Monday, June 24, 2013
God's blind spot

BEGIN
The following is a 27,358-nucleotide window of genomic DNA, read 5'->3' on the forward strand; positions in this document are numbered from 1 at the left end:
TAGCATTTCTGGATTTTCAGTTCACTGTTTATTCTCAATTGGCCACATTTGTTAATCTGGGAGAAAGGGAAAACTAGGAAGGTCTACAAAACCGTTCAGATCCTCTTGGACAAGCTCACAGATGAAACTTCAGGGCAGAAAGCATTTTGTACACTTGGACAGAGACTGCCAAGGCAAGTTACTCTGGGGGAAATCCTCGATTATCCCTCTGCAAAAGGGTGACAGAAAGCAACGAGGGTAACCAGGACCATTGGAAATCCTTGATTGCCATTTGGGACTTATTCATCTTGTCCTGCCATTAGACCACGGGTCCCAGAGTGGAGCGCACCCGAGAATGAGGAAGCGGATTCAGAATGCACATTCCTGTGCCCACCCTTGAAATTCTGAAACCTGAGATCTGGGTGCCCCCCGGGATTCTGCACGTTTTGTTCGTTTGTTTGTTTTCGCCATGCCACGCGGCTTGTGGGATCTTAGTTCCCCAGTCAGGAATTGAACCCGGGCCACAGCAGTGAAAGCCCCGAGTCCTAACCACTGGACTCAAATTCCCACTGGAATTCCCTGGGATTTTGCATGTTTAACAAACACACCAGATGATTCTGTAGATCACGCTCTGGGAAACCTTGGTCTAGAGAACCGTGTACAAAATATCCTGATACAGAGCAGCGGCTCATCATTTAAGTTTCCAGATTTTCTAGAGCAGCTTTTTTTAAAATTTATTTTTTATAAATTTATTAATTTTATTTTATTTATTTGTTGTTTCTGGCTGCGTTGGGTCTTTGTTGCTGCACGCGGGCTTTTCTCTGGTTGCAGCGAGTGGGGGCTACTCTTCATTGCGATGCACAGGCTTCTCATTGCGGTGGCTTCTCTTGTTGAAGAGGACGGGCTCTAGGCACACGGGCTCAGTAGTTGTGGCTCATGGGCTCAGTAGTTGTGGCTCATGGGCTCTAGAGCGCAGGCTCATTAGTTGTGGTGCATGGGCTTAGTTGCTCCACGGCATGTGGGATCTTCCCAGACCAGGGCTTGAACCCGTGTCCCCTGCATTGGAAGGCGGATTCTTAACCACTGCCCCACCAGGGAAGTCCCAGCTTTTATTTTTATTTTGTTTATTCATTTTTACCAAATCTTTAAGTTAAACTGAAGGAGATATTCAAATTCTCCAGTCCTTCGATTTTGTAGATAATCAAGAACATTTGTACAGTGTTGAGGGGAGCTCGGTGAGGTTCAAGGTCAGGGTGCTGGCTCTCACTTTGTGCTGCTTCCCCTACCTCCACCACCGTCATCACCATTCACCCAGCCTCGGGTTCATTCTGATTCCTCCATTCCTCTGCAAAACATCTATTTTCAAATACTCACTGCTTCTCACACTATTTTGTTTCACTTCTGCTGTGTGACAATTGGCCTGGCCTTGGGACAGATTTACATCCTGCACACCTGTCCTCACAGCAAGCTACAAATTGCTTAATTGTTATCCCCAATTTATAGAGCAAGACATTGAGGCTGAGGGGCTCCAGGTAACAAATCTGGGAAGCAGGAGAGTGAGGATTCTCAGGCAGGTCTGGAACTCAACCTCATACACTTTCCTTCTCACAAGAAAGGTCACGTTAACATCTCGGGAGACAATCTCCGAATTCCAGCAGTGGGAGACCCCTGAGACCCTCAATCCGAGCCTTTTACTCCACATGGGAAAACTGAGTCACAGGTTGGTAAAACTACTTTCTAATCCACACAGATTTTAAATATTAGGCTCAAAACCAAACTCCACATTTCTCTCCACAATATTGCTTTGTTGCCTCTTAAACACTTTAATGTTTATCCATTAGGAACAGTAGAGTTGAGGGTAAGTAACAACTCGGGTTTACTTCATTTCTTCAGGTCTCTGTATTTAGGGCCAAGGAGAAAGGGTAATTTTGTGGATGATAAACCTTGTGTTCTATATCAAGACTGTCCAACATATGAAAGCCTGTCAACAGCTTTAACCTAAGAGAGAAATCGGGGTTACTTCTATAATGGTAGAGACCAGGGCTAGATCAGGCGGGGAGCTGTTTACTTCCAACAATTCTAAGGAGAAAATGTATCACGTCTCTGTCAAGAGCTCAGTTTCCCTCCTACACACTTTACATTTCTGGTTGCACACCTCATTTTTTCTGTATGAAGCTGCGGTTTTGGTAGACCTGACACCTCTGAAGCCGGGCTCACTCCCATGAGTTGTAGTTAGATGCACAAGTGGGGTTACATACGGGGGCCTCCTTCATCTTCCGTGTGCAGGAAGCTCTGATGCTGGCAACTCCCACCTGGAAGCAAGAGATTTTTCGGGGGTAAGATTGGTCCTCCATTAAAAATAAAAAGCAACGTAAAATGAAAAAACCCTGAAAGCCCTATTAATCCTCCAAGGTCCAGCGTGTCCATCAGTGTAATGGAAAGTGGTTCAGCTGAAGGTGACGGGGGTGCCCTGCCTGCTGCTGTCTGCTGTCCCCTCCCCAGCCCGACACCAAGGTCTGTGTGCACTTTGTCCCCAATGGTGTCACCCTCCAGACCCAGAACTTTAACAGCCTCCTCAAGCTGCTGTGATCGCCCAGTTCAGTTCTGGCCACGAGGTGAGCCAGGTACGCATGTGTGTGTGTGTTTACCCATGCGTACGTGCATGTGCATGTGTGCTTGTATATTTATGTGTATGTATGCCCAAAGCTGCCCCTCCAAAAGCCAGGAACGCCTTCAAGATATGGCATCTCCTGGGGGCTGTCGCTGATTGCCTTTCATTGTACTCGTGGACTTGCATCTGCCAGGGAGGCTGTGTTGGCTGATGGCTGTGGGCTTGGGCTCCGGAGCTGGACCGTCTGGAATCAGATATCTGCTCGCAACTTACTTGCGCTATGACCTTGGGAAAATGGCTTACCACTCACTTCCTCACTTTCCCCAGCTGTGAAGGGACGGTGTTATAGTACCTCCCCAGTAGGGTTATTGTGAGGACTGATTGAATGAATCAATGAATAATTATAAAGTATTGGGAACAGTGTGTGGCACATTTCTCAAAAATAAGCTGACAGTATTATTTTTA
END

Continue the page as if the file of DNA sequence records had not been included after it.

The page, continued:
I have never covered another artist's work and have no immediate intentions to, yet when I periodically become absorbed with the notion of doing so, I imagine my approach would consist of clutching the tiny fragments of a song that I adore—an unusual rhyme, a fragile melody turned on its head, the dizzying harmony between two oddly paired instruments, a finger-cramping guitar solo—squeezing them tightly, pressing them up against my bare skin, and assuring myself that while not created by me, these fragments were unquestionably written about me, for me, to me. You can never own an artist's song entire; but you can make these tiny fragments yours. For me, one such fragment is a rather innocuous line from "Madame George" (then again, this being Astral Weeks, an innocuous word really doesn't exist on the album; like a novelist, Van Morrison makes every word count): "Throwing pennies at the bridges down below." It's a song engrossed with the nostalgic specters that haunt the length and breadth of a particular space—and it awakens my own nostalgic specters. It was a quarter-of-a-mile jaunt from my Catholic grammar school to my church. I walked this route, back and forth, innumerable times: for mandatory First Friday Devotions; following Lenten morning liturgies; to serve at funerals, my cassock and surplice on a wire hanger slung over my shoulder, walking extra slow to prolong the return to the classroom; for Masses honoring the Virgin Mary, my classmates and I sternly instructed to continually recite the Hail Mary prayer during the short trek; even for secular purposes, as a friend and I were selected in junior high to run daily messages between school faculty and the parish rectory (this was the days before email; a fax machine was presumably outside the school's budget). The walk—no matter what the reason it was undertaken—was a meager, yet heavily anticipated part of the school day. It became a sanctuary of sorts, albeit a temporary and oftentimes—depending on the elements—slushy and frigid one. Free from the forced idolatry of the altar and the compulsory conformity of the classroom, we were in God's blind spot. He couldn't see our tomfoolery, which was delivered via Wet Willy and with shameful impunity. This included tossing coins (or if you were one of the cretins, depositing saliva) on the freight trains that would pass underneath the bridge along the quarter-of-a-mile route. Because we couldn't escape to the exotic destinations these trains were ambling toward, something we once held warm in our hand or pinched tight between our fingers or kept close in our pocket had to suffice. We imagined faraway children with our same gapped smiles and bright eyes finding our pennies. A vision, I suppose, that only those truly tightly bound to a particular spot can fancy.